The curdled psychedelia of Darcie Book's art embraces abundance and build-up by way of piled-on paint, latex, and gold leaf—sometimes over birch—and luxuriates in the ways materials drip, fold, coagulate, and clump. The ten sculptural paintings on exhibition all recall the strange, circular set of associations wherein the sublime often reminds us of something we saw on a screen—the Internet kid logic that when the natural world looks especially dope, it doesn't look like the natural world at all and just feels so extra: A sunset so golden and gorgeous it feels HD, as if it hopped out of Kanye West and Kim Kardashian's 'Bound 2' music video; a puddle of water in the woods full of muck and dirt swirling around suggests a Photoshop-smudged, noisy slab of expressionism.
Similarly, Book's work evokes the recognizable gone hyperreal yet highly abstracted: In ‘Sand Sea,’ a crumpled, resplendent pillow, and ‘Venetian Red Fan Form,’ radiantly painted latex contorted into a folded fan shape. Others offer some grounding, quotidian precedent for what you see—such as the green and black military camouflage-like pattern of ‘Malachit’—and some ecstatic, slippery takes on the everyday: ‘Moth,’ a stack of white with earthy red streaks, seemingly hung over a box covered in reflective, translucent dark colors—like a moth's wings; and ‘Orchid Artifact,’ a tiny, toothy, crumpled glob of yellow and pink that resembles a stomped-on flower (or a little luchador mask, depending on your sophistication or how much stock you put into context clues such as the titles of pieces).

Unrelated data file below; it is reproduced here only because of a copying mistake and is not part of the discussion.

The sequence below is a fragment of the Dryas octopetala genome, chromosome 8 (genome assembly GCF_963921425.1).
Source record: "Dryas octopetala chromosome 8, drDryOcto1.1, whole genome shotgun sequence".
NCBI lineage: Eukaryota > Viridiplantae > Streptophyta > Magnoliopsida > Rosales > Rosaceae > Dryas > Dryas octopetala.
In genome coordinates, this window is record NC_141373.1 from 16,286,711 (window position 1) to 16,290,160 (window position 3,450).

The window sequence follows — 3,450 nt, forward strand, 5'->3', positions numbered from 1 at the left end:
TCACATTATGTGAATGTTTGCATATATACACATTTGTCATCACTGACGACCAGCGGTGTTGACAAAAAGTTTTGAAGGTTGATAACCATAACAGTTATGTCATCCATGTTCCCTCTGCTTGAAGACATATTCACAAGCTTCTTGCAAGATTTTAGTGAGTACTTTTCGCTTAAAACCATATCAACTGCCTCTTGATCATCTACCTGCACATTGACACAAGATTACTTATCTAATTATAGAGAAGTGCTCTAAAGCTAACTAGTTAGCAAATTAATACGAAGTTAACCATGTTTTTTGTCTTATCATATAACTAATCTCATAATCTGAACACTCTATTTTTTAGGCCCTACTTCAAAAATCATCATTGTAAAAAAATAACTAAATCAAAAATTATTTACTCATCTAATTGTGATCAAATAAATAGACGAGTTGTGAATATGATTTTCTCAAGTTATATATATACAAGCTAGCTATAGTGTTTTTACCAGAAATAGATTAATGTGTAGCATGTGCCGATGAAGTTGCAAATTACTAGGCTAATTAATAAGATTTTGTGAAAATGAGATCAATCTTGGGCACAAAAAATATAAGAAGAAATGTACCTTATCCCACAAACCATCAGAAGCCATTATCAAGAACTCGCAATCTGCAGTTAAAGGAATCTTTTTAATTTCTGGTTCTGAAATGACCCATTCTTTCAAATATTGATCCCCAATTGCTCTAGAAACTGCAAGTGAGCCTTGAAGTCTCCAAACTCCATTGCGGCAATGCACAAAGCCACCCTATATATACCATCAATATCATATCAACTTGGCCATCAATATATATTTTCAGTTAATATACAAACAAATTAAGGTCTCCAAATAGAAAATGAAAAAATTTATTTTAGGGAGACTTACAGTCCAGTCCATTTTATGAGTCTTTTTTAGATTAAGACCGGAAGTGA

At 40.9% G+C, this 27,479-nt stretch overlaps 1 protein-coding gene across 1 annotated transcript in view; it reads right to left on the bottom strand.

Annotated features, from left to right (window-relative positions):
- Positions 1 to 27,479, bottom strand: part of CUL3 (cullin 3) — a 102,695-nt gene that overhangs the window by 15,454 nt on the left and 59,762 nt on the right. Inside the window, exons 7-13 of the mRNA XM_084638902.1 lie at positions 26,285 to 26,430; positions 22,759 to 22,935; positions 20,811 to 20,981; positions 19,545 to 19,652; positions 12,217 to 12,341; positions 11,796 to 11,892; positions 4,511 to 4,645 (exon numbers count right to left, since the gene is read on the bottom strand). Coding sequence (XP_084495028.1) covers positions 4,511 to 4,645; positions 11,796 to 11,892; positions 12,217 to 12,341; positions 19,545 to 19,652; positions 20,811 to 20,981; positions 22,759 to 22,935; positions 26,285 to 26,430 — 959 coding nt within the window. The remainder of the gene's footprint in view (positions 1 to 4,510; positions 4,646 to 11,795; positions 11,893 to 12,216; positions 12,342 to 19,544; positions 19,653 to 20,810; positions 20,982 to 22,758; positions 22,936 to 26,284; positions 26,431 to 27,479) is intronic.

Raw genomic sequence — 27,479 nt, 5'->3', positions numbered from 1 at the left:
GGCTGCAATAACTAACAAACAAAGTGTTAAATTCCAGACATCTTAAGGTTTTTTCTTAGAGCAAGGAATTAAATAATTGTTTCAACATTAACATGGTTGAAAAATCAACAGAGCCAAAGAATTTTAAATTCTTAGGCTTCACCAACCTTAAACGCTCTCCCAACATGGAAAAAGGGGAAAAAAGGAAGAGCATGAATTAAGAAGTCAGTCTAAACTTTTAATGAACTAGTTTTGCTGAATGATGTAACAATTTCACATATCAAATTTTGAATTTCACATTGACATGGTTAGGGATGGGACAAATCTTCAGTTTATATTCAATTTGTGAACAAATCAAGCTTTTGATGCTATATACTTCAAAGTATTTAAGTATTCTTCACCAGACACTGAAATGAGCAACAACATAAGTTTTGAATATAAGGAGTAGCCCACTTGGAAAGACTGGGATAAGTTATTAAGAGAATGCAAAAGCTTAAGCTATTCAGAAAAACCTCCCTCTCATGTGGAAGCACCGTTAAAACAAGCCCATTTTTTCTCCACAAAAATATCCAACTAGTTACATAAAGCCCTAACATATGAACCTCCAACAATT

The most striking piece suggests a whole tableau whose context is just out of reach: ‘Jasper’ is a monolith draped in viscous, hallucinatory, frilly sheets of latex with a gold leaf smear on the wall behind it, like a polluted sci-fi sunset, the piece's deep reds, purples, pinks, and blacks, reflecting off the gold and back again. It's like the most arresting and dumpiest parts of a Rauschenberg plucked off those physically imposing, heady canvases and forced to stand naked and alone. And there is a kind of magical, alchemical approach here: paint drips appear frozen and physics is flipped with the paint flowing against gravity. Book bottles immediacy by making her work and materials look as if they're not quite finished or haven't dried all the way—the ennui and anxiety of the incomplete.
Still, Book's process-considering postmodern work is profoundly accessible. You can imagine some street-wear fuccboi rocking an all-over print on a T-shirt cribbed from Book's work; and it seems inevitable that Book will be ripped off by some Riccardo Tisci type at some point or another. Near the other more journalistic Sondheim finalists, especially the just so full-stop devastating Monument Quilt with which it shares a room, Book's work might come off as too heady or less significant, but resist that philistine reading. Book's work is heavy-hearted. It sags and bunches, like someone's sinking expression after hearing some disappointing news—a melancholy droop touches every one of these expressive, immersive, accumulative pieces.
And while Book's work isn't conventionally reflective of nature, it does provide a sense of the IRL turned ecstatically, eerily familiar. Here you see elements of the real world shoved into flux—folded, ridged, and bent, just all out of whack, twisted into stiff, trippy mimesis.
The Janet and Walter Sondheim Artscape Prize finalist show is on display at the Baltimore Museum of Art through July 31. City Paper will be posting reviews of all of the finalists leading up to the award announcement on July 9. For more information on the Sondheim awards, click here.